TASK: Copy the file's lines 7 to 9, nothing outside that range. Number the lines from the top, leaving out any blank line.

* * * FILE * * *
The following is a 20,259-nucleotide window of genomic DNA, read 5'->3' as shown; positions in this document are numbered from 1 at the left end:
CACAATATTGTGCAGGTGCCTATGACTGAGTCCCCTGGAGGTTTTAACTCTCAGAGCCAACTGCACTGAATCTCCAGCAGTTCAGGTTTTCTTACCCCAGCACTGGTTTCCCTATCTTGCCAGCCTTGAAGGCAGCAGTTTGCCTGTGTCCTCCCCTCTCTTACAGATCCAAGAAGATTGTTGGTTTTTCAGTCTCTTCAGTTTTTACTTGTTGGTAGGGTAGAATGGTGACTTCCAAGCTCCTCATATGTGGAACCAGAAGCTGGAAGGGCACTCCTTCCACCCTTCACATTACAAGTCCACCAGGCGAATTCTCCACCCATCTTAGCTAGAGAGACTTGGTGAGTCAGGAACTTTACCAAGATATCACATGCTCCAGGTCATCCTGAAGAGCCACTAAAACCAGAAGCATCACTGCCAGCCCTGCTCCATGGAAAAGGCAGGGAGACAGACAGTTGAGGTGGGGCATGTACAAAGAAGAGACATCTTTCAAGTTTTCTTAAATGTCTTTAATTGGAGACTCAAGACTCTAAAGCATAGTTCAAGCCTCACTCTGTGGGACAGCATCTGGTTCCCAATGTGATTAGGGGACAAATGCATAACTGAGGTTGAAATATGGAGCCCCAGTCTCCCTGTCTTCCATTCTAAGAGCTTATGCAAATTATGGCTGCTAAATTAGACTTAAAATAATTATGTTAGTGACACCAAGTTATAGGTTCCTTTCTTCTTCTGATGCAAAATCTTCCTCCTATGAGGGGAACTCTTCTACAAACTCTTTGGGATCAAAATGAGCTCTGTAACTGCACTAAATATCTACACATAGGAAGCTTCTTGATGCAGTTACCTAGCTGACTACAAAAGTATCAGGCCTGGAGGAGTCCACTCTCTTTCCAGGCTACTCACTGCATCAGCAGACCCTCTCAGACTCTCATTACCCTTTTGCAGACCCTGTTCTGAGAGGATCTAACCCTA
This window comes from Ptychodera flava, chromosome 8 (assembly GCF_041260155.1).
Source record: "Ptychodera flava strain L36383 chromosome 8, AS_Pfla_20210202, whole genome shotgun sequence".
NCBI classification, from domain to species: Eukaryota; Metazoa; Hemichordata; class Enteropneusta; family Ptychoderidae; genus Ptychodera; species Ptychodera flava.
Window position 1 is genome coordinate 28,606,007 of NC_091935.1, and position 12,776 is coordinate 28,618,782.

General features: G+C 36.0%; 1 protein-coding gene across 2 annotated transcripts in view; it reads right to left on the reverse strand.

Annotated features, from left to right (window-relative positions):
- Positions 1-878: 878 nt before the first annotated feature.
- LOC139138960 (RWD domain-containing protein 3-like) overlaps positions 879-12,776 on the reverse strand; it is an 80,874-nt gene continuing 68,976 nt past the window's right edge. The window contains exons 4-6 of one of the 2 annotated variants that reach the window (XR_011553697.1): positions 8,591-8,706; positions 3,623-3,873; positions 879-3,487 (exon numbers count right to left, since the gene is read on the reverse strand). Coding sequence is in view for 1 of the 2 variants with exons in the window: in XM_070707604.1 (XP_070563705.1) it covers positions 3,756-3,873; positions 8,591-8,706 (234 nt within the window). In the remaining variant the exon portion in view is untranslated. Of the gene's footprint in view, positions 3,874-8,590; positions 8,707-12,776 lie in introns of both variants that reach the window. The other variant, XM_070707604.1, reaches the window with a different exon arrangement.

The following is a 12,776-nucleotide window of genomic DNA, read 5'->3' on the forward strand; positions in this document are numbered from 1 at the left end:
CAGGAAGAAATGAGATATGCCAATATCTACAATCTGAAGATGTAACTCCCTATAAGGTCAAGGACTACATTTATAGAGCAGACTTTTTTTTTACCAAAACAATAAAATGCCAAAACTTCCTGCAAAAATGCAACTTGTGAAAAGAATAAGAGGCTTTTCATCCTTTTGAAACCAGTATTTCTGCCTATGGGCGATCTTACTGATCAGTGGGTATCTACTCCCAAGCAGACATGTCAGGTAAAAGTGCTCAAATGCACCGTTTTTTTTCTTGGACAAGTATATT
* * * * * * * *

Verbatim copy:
General features: G+C 36.0%; 1 protein-coding gene across 2 annotated transcripts in view; it reads right to left on the reverse strand.

Annotated features, from left to right (window-relative positions):
- Positions 1-878: 878 nt before the first annotated feature.